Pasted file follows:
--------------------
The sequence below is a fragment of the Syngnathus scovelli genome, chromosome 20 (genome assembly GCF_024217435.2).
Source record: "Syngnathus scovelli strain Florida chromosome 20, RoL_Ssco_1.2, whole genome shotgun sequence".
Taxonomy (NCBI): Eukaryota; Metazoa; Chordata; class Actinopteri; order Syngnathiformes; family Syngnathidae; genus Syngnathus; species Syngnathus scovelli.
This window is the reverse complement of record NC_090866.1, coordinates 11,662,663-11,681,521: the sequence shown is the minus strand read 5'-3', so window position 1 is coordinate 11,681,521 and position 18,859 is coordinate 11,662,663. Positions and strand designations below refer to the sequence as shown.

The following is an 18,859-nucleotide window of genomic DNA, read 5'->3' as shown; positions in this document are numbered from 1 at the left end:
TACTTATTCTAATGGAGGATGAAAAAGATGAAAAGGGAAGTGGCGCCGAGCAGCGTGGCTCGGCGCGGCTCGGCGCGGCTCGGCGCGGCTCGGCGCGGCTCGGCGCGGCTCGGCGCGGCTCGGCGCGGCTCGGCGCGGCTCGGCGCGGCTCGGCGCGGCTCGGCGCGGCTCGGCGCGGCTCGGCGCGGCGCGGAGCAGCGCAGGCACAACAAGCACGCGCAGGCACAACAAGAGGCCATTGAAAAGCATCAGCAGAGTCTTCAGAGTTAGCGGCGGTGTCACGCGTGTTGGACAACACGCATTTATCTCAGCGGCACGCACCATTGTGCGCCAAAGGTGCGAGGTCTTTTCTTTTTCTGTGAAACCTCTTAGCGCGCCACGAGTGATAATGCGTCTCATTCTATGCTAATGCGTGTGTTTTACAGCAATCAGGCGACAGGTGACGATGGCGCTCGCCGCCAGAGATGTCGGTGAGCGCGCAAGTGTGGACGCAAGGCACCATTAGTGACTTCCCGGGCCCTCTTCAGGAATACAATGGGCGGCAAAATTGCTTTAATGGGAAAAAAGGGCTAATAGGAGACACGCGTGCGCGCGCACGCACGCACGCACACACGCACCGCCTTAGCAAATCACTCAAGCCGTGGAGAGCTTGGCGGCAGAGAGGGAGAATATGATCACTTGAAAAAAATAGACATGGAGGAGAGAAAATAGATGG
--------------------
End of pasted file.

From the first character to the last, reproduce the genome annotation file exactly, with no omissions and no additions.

The sequence below is a fragment of the Syngnathus scovelli genome, chromosome 20 (genome assembly GCF_024217435.2).
Source record: "Syngnathus scovelli strain Florida chromosome 20, RoL_Ssco_1.2, whole genome shotgun sequence".
Taxonomy (NCBI): Eukaryota; Metazoa; Chordata; class Actinopteri; order Syngnathiformes; family Syngnathidae; genus Syngnathus; species Syngnathus scovelli.
This window is the reverse complement of record NC_090866.1, coordinates 11,662,663-11,681,521: the sequence shown is the minus strand read 5'-3', so window position 1 is coordinate 11,681,521 and position 18,859 is coordinate 11,662,663. Positions and strand designations below refer to the sequence as shown.

The following is an 18,859-nucleotide window of genomic DNA, read 5'->3' as shown; positions in this document are numbered from 1 at the left end:
TACTTATTCTAATGGAGGATGAAAAAGATGAAAAGGGAAGTGGCGCCGAGCAGCGTGGCTCGGCGCGGCTCGGCGCGGCTCGGCGCGGCTCGGCGCGGCTCGGCGCGGCTCGGCGCGGCTCGGCGCGGCTCGGCGCGGCTCGGCGCGGCTCGGCGCGGCTCGGCGCGGCTCGGCGCGGCTCGGCGCGGCGCGGAGCAGCGCAGGCACAACAAGCACGCGCAGGCACAACAAGAGGCCATTGAAAAGCATCAGCAGAGTCTTCAGAGTTAGCGGCGGTGTCACGCGTGTTGGACAACACGCATTTATCTCAGCGGCACGCACCATTGTGCGCCAAAGGTGCGAGGTCTTTTCTTTTTCTGTGAAACCTCTTAGCGCGCCACGAGTGATAATGCGTCTCATTCTATGCTAATGCGTGTGTTTTACAGCAATCAGGCGACAGGTGACGATGGCGCTCGCCGCCAGAGATGTCGGTGAGCGCGCAAGTGTGGACGCAAGGCACCATTAGTGACTTCCCGGGCCCTCTTCAGGAATACAATGGGCGGCAAAATTGCTTTAATGGGAAAAAAGGGCTAATAGGAGACACGCGTGCGCGCGCACGCACGCACGCACACACGCACCGCCTTAGCAAATCACTCAAGCCGTGGAGAGCTTGGCGGCAGAGAGGGAGAATATGATCACTTGAAAAAAATAGACATGGAGGAGAGAAAATAGATGG